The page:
Sapphire V Radio

Below is the complete owner’s manual for the ’67 Sapphire V AM Radio made by Bendix for Volkswagen. Bendix produced two Sapphire V AM Radios for ’67. The first was model number 7BV. The second was model number 7BVX which had a different type of output transistor to reduce failure. This manual is for the later model and has a date code of 11-66. You will notice a W after the 7BVX on the cover page. This W designates this as a Beetle radio. Bendix used letters to represent the different face plates needed for a particular VW. The list is as follows, G- Karmann Ghia, T-Transporter and a 3 for the Type 3’s.

Inside the manual you will find a parts list, installation instructions, a diagram, an electrical schematic as well as the operating instructions. Separate from the manual is a diagram and instruction sheet for mounting the antenna. One of the common 1967 one year only parts question is what knobs are correct for this radio. Well the answer is the plastic chrome knobs, or the black rubber safety knobs are both correct. The first model 7BV had the chrome knobs and the later 7BVX had the black rubber knobs to match the other dash knobs.

You will notice the drawing of the radio on the operating instructions in this manual shows the rubber knobs. You may hear and read that early ’67’s had chrome knobs and later ’67’s had rubber knobs, but these statements aren’t true. The VW factory never installed radios. They were a dealer installed extra. This means that the dealer installed whatever radio they had in stock at the time, so an early ’67 beetle may have the later version of the radio and vice versa. After 46 years though, you may find either model radio with either set of knobs.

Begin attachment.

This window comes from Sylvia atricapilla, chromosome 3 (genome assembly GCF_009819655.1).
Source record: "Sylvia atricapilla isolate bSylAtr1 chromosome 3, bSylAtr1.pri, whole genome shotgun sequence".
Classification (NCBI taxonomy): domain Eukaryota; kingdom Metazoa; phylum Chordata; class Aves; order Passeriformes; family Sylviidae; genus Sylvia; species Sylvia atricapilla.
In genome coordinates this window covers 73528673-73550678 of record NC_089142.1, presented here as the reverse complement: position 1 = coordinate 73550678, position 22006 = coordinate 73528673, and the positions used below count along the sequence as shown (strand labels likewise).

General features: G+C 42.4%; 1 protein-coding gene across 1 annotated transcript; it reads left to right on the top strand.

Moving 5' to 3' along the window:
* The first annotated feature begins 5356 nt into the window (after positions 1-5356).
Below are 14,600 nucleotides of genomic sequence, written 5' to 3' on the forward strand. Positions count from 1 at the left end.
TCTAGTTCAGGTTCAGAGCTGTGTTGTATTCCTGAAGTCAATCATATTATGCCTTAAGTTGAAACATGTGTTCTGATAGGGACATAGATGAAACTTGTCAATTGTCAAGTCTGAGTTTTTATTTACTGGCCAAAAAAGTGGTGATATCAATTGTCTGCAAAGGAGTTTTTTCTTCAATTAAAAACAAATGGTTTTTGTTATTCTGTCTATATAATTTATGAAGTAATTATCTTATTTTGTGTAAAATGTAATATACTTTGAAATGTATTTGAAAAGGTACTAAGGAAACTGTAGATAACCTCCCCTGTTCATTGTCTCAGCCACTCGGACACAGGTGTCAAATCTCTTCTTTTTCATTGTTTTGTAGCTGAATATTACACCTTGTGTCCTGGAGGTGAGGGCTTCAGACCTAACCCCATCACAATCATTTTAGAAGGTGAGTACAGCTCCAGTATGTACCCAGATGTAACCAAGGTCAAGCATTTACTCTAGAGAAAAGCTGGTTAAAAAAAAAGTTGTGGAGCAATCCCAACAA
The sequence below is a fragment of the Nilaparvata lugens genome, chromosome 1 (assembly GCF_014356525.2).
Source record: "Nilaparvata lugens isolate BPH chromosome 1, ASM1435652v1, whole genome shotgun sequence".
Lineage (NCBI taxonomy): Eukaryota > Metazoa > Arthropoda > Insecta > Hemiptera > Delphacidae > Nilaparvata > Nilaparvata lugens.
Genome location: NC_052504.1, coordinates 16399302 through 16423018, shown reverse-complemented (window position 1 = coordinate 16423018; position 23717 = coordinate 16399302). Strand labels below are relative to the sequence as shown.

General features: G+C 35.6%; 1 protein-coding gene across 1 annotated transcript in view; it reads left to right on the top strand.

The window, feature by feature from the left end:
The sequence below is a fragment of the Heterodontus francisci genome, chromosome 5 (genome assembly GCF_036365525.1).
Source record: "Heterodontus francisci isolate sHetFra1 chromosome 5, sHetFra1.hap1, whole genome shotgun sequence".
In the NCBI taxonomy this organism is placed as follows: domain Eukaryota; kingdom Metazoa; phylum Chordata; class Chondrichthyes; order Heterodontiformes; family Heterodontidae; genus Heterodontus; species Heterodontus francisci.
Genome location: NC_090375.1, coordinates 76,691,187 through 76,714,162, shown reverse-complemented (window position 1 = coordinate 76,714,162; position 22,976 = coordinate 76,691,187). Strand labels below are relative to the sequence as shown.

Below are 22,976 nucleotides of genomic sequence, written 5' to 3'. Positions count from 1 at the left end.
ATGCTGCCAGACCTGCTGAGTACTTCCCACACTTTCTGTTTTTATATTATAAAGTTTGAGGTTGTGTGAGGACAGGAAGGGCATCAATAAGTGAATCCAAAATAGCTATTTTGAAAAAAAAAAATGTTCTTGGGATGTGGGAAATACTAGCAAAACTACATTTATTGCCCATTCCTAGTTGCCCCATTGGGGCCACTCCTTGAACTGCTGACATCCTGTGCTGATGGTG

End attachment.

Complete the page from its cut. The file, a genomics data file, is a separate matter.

'67 Beetle AM Sapphire V Radio

'67 Beetle AM Sapphire V Radio radio4 radio3 radio2 diagram2 '67 Beetle AM Sapphire V Radio antenna

Posted by Eric Shoemaker

Hello, I'm Eric. I started Air-Cooled Artifacts (previously, and Lane Russell). I drive a '67 Beetle daily and love to share vintage Volkswagen stories with the world.

  1. Good read! I’m still searching for some safety knobs.

  2. Good Info Jody !
    Do you know why modern cars have such fancy sound systems?
    Because they are so boring to drive.
    Give me a ’67 Beetle with a Sapphire V, an open country road, and the wind at my back and I’m a happy man.

    1. This is amazing.

  3. Interesting Read.

    I am the second owner on a Black ’67 Sedan out of Masterson Motors in Ventura, California. The Old man that I purchased the car from in December ’77 ordered the car without any options (Radio Delete).

    In 1980, I was restoring a 1970 Beetle for my kid brother, and happend to come across a Brand New Saphire V Radio for sale at Vintage VW parts in Glendale California. They were selling then for $50.00 Dollars. Well, I bought one and still have it in the box. I’m holding it for when I fully restore my car.

    I was told last June that the radio (still in the box) is worth $750.00. This is more that what I paid for the car in December ’77.

    Stephen Murray

    1. You know, I honestly believe that. Those radios are worth a lot complete. Hold on to that thing! That is, unless you want to sell it to me. :)